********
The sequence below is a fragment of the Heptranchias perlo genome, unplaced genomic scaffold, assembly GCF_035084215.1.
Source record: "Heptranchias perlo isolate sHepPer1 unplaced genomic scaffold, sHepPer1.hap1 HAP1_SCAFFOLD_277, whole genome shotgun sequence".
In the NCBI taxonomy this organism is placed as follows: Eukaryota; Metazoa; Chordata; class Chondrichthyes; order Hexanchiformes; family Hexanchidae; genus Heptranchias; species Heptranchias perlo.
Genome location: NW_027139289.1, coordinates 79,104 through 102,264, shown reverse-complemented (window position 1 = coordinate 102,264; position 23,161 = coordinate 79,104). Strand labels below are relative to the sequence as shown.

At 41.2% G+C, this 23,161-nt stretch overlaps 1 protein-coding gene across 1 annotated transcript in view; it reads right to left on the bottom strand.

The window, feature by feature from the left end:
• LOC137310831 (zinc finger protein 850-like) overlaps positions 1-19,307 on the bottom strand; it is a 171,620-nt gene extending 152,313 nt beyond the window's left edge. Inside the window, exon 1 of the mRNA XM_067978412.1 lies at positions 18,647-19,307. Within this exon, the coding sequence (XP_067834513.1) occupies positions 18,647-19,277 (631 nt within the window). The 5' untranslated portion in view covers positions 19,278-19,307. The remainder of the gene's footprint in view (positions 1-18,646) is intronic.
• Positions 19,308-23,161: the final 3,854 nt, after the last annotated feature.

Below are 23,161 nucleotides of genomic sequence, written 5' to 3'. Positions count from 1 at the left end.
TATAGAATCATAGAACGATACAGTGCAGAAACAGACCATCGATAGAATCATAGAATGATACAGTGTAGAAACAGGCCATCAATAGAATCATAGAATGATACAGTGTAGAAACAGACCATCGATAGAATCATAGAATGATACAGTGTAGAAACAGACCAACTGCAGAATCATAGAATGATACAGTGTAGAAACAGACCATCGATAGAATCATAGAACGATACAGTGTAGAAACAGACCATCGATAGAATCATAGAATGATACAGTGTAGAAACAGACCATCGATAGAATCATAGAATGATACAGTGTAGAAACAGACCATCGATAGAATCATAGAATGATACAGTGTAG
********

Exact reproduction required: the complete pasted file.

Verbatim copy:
The sequence below is a fragment of the Heptranchias perlo genome, unplaced genomic scaffold, assembly GCF_035084215.1.
Source record: "Heptranchias perlo isolate sHepPer1 unplaced genomic scaffold, sHepPer1.hap1 HAP1_SCAFFOLD_277, whole genome shotgun sequence".
In the NCBI taxonomy this organism is placed as follows: Eukaryota; Metazoa; Chordata; class Chondrichthyes; order Hexanchiformes; family Hexanchidae; genus Heptranchias; species Heptranchias perlo.
Genome location: NW_027139289.1, coordinates 79,104 through 102,264, shown reverse-complemented (window position 1 = coordinate 102,264; position 23,161 = coordinate 79,104). Strand labels below are relative to the sequence as shown.

At 41.2% G+C, this 23,161-nt stretch overlaps 1 protein-coding gene across 1 annotated transcript in view; it reads right to left on the bottom strand.

The window, feature by feature from the left end:
• LOC137310831 (zinc finger protein 850-like) overlaps positions 1-19,307 on the bottom strand; it is a 171,620-nt gene extending 152,313 nt beyond the window's left edge. Inside the window, exon 1 of the mRNA XM_067978412.1 lies at positions 18,647-19,307. Within this exon, the coding sequence (XP_067834513.1) occupies positions 18,647-19,277 (631 nt within the window). The 5' untranslated portion in view covers positions 19,278-19,307. The remainder of the gene's footprint in view (positions 1-18,646) is intronic.
• Positions 19,308-23,161: the final 3,854 nt, after the last annotated feature.

Below are 23,161 nucleotides of genomic sequence, written 5' to 3'. Positions count from 1 at the left end.
TATAGAATCATAGAACGATACAGTGCAGAAACAGACCATCGATAGAATCATAGAATGATACAGTGTAGAAACAGGCCATCAATAGAATCATAGAATGATACAGTGTAGAAACAGACCATCGATAGAATCATAGAATGATACAGTGTAGAAACAGACCAACTGCAGAATCATAGAATGATACAGTGTAGAAACAGACCATCGATAGAATCATAGAACGATACAGTGTAGAAACAGACCATCGATAGAATCATAGAATGATACAGTGTAGAAACAGACCATCGATAGAATCATAGAATGATACAGTGTAGAAACAGACCATCGATAGAATCATAGAATGATACAGTGTAG